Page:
Among the more interesting not-so-behind-the-scenes activities that take place after a Primary election is the “endorsement process.”
Candidates love endorsements. It’s a great way for a campaign to say “see, you don’t have to take our word for it, our guy is the best!”
Campaigns that are very well-organized and have effective outreach will publish long lists of citizens in large advertising displays, all pledging their vote to the candidate. Whether this display influences undecided voters is hard to assess. But for a well-heeled campaign with resources to spare, all other things being equal, the effort helps mobilize and motivate supporters and blunt any attacks on the candidate.
Indeed, for a candidate trying to overcome a negative attack on character, a very, very long list of supporters printed in the newspaper can be an effective way to cast doubt on the veracity of the attacks, if the issues are in any doubt.
But the Key Endorsements are ‘way more fun to think about.
Key Endorsers can be those citizens whose reputation for probity and integrity is so great their endorsement carries with it something of a “seal of approval.” It is an interesting exercise to try and come up with a list of such persons in Calaveras County. Don Cuneo and a few others come to mind, but their ranks are thin. A sign of the times, perhaps.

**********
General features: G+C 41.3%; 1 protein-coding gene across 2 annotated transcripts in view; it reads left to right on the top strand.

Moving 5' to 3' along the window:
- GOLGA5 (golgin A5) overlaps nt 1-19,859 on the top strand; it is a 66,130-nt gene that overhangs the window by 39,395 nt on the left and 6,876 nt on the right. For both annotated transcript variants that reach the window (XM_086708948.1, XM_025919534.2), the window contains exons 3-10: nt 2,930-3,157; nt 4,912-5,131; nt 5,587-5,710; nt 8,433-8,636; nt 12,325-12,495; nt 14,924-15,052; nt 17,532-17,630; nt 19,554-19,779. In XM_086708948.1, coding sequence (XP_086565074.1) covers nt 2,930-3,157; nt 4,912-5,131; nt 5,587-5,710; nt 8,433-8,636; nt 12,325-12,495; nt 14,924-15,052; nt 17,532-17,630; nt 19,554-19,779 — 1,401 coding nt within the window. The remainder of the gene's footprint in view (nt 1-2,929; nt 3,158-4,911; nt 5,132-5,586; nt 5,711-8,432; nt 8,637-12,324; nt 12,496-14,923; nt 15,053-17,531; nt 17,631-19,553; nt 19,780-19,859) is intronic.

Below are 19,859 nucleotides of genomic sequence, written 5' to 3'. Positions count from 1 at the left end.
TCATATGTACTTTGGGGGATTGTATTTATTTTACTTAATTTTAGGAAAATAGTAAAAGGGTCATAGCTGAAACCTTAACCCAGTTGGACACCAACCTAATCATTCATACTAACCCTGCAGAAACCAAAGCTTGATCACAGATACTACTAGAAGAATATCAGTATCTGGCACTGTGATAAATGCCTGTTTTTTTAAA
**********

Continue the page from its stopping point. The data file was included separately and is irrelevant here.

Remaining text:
The other Key Endorsers are the so-called “losing” candidates in Primary elections.
At some point after the votes are counted, these candidates who did not get enough votes to move on to the General Election often find themselves very popular with the very same people who not days before were questioning, at the very least, their fitness for office.
Here again it is hard to assess whether these kinds of endorsements really are effective in moving undecided voters, but situations can differ. Here, in the elections for Supervisor and Sheriff, these endorsements could play an important role in determining the outcome in the General Election.
For example, in Calaveras County’s Third Supervisorial District Primary, there were three candidates, and the candidate who came in third (barely), Ed Langan, could, in theory, either breathe needed energy into the candidacy of incumbent Michael Oliveira, who came in a rather distant second, or settle the matter entirely by endorsing Merita Callaway, who came within a few points of 50% and avoiding a run-off altogether.
The politics of the situation being what they are, Langan is unlikely to endorse Merita, and judging from his campaign narrative, unlikely sanguine about the prospects of Merita’s return to the Big Chair in San Andreas. But if Langan, for whatever reason, doesn’t publicly endorse Oliveira, that is a real blow to Oliveira and maybe even the best-case scenario for Merita, who might be hard-pressed to explain a Langan endorsement of her campaign to her base supporters.
After a spirited campaign between Langan and Olivieria, it is natural that it has taken some time for feelings to return to normal and for reasoned analysis to resume. For Oliveira or his people, it is, or should be, obvious that it is hard to see a path to victory without virtually all of the Langan vote, and it isn’t clear that Oliveira can win them over on his own. Unless Langan is fine with the prospect of the Return of Supervisor Callaway, he needs to make up his mind sooner rather than later about endorsing the incumbent.
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